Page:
- 90 degree Colorado weather and hammocks are 100 times better than STL weather and hammocks
- The Rockies will never get the pitching needed to bring that city a championship
- Princess Yum Yum is delicious and I am now forever a fan of Denver Beer Co.
- Always audible and hike 8 miles to a random alpine lake in a National Forest
- Bring your fly rod on every hike…there will be fish
- Mountain meadows & waterfalls make for the best lunch spots
- Bourbon is the best reward after climbing waterfalls
- Work for a Fort Collins brewery is the ultimate career
- If there is a burrito with green chili on the menu, you order it.
- I will soon be a proud owner of a Subaru
- Finally never give Sam a knife…he will cut himself
So before I dive into all the photos from my week in the Rockies, I wanted to post about one of the great State parks right in our own back yard. I post about this area of MO time and time again. Not only because it’s a great place to photograph, but the area offers great hiking, camping, floating and of course wine.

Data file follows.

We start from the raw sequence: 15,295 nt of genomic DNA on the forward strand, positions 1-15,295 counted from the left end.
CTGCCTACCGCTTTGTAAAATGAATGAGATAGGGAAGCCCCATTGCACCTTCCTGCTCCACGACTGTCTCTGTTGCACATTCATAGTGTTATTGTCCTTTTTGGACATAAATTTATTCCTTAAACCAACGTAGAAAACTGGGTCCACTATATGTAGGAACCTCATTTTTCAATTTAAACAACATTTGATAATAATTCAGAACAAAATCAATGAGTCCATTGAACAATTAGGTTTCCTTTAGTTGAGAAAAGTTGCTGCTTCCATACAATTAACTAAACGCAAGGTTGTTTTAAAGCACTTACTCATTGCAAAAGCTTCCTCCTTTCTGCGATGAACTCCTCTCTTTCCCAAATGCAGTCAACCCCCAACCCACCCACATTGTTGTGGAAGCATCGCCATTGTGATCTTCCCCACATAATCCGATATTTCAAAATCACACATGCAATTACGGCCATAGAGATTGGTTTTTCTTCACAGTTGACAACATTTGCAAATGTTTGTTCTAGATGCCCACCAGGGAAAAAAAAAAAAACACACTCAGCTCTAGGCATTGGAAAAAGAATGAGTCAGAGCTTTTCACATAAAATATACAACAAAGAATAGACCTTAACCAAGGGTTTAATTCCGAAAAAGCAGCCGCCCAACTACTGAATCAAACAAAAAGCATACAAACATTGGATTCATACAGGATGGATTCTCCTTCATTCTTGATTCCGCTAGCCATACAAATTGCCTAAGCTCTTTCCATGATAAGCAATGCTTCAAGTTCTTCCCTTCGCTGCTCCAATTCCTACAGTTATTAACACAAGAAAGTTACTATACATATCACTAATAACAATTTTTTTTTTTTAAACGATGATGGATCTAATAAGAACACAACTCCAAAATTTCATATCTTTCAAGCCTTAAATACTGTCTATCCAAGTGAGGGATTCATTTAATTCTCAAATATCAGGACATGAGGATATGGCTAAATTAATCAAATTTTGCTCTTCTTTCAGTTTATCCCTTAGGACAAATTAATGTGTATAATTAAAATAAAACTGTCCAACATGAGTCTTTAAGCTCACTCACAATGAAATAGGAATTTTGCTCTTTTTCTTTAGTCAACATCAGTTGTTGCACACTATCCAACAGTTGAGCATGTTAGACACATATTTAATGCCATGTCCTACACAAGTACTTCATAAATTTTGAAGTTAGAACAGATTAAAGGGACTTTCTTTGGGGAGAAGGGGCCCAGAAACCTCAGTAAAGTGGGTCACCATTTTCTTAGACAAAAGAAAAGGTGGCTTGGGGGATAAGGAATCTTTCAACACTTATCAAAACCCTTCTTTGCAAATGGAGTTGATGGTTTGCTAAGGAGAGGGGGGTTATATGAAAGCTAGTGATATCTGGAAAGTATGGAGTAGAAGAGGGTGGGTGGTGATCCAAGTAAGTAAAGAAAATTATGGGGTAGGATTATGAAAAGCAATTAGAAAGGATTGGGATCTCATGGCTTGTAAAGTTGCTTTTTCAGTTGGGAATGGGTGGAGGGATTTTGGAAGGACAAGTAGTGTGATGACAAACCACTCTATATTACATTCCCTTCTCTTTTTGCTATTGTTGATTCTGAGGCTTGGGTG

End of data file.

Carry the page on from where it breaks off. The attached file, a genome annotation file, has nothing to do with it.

Just south of St. Louis near Farmington you’ll find Johnson Shut-ins State Park. A few weeks back a friend and I took a drive down to the park to break in and test some of our gear before our big Rocky Mountain trip. Or was it because I didn’t want to sit in an office that day? Either way great excuse. Generally most photos from the park will showcase the mobs of weekenders found lounging and swimming at the popular and picturesque shut-ins. However I think one of the parks best assets is the Shut-Ins Trail and the Scour trail.
The Shut-ins trail features some gorgeous views of the crystal clear Black River and the Scour trail tells the power of water through the story of the Ameren reservoir breach in 2005. So before you start planning your great adventure out west, remember we have some gems right here in our own backyard.
So I promise you that I will soon have some photos shot on my DSLR from this trip. For now check out a few grams from my recent trip to Colorado. We started out in Denver, headed to Granby, Next onto Rocky Mountain National park and ending our adventure in Fort Collins at Odell and New Belgium. More in depth posts about the trip are coming.